There is nothing worse than not being able to remember when you felt like yourself, when you were able to function without restriction.  As an individual who has been afflicted with sensitive skin and atopic dermatitis for most of my life, I actually do understand the frustration of trying to get better but nothing works (or appears to work). Hydrocortisone creams thinning and drying out your skin and making it temporarily better but much, much worse in the long-term. Using immunosuppressants like tacrolimus to help give some relief but the nasty side-effects following (increased susceptibility to infection, burning hot skin after application). Not feeling like you can stay over at anyone’s house or out of your safe environment in fear of people seeing how much your skin flakes or cracks and how difficult it is to stop scratching.

I became a naturopathic doctor with an interest in supporting skin conditions because of my personal experience in working towards my 20%. What is that you ask? The idea that you are not working towards getting completely better overnight, but that taking many small steps towards feeling 20% better. In our modern world of quick fixes, eczema or atopic dermatitis requires that kind of thinking. Firstly, because atopic dermatitis involves an aspect of the immune system called the innate immune system that is connected to several areas of immunity that affect the entire body. How can we expect one thing (ie. a moisturizer as an example) to have the ability to “cure” an entire condition? It does not make sense.

Earlier on talkeczema I had the privilege of reading a post by a gentleman who believes that a holistic (physical, mental, emotional) approach to eczema is the right way to go. He is right on track, and it was refreshing to read. In practice, I spend a lot of time educating my patients with eczema about the need to consider all facets of their lives in getting themselves to better health. So often when we feel unwell we are absorbed and consumed in our physical selves, and what we are or are not achieving. Physically, we may have to take 5-10 major changes in our lifestyle to assist our eczema to improve.  As Richard mentions, what are we doing mentally and emotionally? Are we considering the stress triggers that we uniquely have? Do we have someone we can talk to about improving our self-esteem and building up what makes us feel good, because we are not just our skin, one organ, but a whole person worthy of love and self-acceptance.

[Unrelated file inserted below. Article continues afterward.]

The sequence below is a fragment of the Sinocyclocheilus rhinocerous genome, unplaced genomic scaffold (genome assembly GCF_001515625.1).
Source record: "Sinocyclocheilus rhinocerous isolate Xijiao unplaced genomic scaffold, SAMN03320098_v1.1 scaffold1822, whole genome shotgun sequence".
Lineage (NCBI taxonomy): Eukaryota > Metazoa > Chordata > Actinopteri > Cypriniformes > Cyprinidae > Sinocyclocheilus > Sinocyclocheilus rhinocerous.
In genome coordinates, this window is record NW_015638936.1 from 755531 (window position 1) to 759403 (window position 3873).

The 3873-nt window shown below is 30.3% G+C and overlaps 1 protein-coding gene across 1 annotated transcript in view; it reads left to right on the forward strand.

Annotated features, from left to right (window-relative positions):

On achieving your 20%, you will need to think of yourself as a whole person with physical, mental, and emotional needs or body, mind, and soul requirements. Physically is where many individuals seek my help with brainstorming moisturizer choices, reducing chronic inflammation in a gentle way, identifying possible triggers (often food allergies, undiagnosed), increasing hydration of the skin. Mental and emotional support however can be a stretch – our skin demands so much of our time and energy, how can we support ourselves mentally and emotionally? Food for thought.

Getting towards and surpassing that 20% to even 30% or 40% improvement will involve a more individualistic way of looking at your eczema, to involve your emotional and mental habits and well-being. You may need a professional to help with this transition, or you may be able to sit down and give it the attention yourself. Regardless, awareness to the other aspects of yourself are the key to propelling yourself forward to the relief you deserve.

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Aoife Earls is a naturopathic doctor educated at the Canadian College of Naturopathic Medicine in Toronto, Ontario. Dr. Earls also has a masters in behavioural neuroscience from McMaster University where she studied the connection between the body and mind in murine models of autoimmune disease. She has a general clinical practice in Oakville Ontario where she has a special interest in balancing immunity for those with skin conditions.

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